Bob Wills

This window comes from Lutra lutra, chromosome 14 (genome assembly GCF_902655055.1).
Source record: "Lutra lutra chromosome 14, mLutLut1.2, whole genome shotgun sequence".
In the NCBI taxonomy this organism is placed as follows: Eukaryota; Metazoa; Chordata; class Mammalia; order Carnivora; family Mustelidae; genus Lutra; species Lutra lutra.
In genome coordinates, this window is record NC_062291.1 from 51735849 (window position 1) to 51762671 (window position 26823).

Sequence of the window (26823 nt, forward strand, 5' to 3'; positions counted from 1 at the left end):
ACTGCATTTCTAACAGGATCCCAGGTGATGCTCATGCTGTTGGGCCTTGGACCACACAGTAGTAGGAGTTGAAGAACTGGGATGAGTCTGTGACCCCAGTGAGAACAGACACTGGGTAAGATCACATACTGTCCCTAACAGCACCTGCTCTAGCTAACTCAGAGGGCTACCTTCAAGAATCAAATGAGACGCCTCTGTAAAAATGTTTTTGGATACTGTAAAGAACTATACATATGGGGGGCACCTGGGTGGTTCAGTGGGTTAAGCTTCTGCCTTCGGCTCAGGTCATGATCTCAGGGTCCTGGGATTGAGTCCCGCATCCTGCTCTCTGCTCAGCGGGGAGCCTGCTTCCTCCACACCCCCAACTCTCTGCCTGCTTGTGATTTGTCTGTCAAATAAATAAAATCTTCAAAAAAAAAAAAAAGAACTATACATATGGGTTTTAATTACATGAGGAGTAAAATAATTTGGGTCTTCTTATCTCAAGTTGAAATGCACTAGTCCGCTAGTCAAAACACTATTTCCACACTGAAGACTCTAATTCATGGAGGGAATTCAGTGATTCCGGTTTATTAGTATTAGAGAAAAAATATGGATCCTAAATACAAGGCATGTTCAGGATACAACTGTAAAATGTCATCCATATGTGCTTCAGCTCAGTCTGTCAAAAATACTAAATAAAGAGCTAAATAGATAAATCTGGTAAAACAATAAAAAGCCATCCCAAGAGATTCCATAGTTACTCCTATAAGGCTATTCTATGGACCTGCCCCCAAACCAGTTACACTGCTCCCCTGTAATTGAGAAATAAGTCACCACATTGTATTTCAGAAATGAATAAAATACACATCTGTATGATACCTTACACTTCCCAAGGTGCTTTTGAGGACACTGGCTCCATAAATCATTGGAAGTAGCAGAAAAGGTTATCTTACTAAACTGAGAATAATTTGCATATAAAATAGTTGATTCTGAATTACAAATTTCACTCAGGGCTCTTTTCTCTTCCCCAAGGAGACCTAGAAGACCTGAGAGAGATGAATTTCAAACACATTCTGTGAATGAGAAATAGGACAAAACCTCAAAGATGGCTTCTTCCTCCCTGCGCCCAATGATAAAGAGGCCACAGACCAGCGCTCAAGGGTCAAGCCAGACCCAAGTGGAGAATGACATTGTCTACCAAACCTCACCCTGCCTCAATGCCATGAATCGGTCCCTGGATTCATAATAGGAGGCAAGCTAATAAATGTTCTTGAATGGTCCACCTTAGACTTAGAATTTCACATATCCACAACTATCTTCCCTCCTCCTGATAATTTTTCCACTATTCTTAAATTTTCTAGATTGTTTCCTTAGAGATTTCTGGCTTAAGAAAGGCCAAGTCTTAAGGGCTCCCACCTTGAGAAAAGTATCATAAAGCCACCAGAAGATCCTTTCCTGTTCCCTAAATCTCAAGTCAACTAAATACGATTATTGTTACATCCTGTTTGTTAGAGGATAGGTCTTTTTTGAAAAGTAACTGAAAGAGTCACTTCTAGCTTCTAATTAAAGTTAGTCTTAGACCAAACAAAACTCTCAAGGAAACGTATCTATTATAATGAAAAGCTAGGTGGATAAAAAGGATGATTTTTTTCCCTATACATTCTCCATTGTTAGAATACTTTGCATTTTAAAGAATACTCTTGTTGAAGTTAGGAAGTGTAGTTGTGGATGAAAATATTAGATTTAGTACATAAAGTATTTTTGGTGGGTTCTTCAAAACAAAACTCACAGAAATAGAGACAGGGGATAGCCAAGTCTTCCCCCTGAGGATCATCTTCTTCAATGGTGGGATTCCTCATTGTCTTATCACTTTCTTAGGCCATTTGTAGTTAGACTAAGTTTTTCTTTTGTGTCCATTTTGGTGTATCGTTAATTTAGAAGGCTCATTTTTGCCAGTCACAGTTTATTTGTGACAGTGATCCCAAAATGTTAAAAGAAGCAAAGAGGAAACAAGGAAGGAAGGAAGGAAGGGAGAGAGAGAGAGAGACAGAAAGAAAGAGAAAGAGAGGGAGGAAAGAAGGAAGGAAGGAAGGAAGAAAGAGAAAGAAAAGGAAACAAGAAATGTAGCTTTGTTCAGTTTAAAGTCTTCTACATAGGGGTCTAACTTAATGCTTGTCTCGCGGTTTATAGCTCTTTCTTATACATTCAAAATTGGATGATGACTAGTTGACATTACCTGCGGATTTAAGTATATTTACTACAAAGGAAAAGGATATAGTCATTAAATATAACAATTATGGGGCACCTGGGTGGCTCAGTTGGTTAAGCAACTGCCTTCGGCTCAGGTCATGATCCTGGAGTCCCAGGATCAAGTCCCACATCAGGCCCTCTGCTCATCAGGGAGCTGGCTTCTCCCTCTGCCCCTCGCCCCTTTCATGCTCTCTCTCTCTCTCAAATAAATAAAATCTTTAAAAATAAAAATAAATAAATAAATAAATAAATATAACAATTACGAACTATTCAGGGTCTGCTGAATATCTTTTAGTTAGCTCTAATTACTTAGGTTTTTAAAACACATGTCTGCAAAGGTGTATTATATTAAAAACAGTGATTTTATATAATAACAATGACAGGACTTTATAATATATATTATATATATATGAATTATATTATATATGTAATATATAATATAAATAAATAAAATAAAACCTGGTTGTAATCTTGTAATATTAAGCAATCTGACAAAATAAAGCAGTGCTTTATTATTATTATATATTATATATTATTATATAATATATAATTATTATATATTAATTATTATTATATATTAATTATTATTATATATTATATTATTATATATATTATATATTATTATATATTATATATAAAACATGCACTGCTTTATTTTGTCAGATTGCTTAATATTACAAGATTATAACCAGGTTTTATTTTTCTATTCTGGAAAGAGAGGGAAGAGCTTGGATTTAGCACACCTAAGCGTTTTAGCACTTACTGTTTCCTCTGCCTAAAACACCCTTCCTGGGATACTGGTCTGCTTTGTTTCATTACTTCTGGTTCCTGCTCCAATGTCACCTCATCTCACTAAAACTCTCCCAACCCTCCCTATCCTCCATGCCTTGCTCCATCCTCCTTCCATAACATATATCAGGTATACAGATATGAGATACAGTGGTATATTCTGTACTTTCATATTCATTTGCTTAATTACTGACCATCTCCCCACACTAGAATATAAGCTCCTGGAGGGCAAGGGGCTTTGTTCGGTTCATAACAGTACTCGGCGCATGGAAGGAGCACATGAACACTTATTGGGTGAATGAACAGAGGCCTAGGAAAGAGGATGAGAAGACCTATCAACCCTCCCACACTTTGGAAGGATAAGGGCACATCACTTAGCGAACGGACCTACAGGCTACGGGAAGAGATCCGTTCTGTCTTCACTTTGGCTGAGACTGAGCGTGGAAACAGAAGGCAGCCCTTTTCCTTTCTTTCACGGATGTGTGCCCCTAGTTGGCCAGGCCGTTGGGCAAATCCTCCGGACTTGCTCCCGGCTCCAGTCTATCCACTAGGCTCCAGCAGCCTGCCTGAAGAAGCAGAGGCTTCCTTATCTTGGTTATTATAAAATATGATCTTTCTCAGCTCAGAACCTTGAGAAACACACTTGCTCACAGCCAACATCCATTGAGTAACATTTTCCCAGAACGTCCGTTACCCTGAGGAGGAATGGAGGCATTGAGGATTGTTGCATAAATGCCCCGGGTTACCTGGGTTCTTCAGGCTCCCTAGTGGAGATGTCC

His father, a fiddle player, was his grandfather and taught Wills how to play the mandolin and the fiddle. He was born in Kosse, Texas. After many years of drifting, Jim Rob, then in his 20s attended barber school and got married. He then moved to Roy, New Mexico, then to Turkey, Texas (now his hometown) to become a barber. Even after moving to Fort Worth, he continued to alternate between barbering and playing the fiddle. He learned comedy timing and the “patter” that he used to deliver on his records. It was at this time that he got the nickname Bob from the owner of the medicine show. Wills and Herman Arnspinger met in Fort Worth. They formed The Wills Fiddle Band. The group was founded by Milton Brown, who joined them as the lead singer in 1930. He brought an innovative spirit and experimentation to the group, which is now known as the Light Crust Doughboys thanks to radio sponsorship from the makers of Light Crust Flour. Brown left the group in 1932 to start the Musical Brownies, a Western-swing band. Brown also added twin fiddles, the tenor banjo, and slap basse, pointing the music towards swing. They played at local dancehalls and radio stations. Wills remained in the Doughboys, and Tommy Duncan was appointed their new singer in 1932. He was unable to get along with W. Lee O’Daniel (the future Texas Governor), who was the authoritarian host on the Light Crust Doughboy radio program. O’Daniel, who had turned the show’s popularity into increasing power within Light Crust Flour’s parent company Burrus Mill and Elevator Company, was elected General Manager. He hated what he called “hillbilly music”. After Wills missed one too many shows due to his drinking, Duncan and Wills left the Doughboys. Wills formed “The Playboys”, a new band and moved to Waco. There, he found enough success to choose a larger market. In January 1934, they moved to Oklahoma City. Soon, Wills settled the “Texas Playboys”, a group that was renamed in Tulsa. He began broadcasting noontime shows on the KVOO radio station, which is 50,000 watts. The 12:30-1:15 Monday-Friday broadcasts were a pillar of the community. Cain’s Ballroom was the home to nearly all the daily shows (except Sunday). They also performed dances in the evenings. Wills had also added reed players, drums and horn to the Playboys by 1935. Leon McAuliffe, a steel guitar wizard, was added to the Playboys in March 1935. He became not only an excellent instrumentalist but also a talented vocalist. Wills sang a lot of blues and sentimental songs. Text contributed by users is available under Creative Commons By–SA License. It may also be available under GNU FDL.

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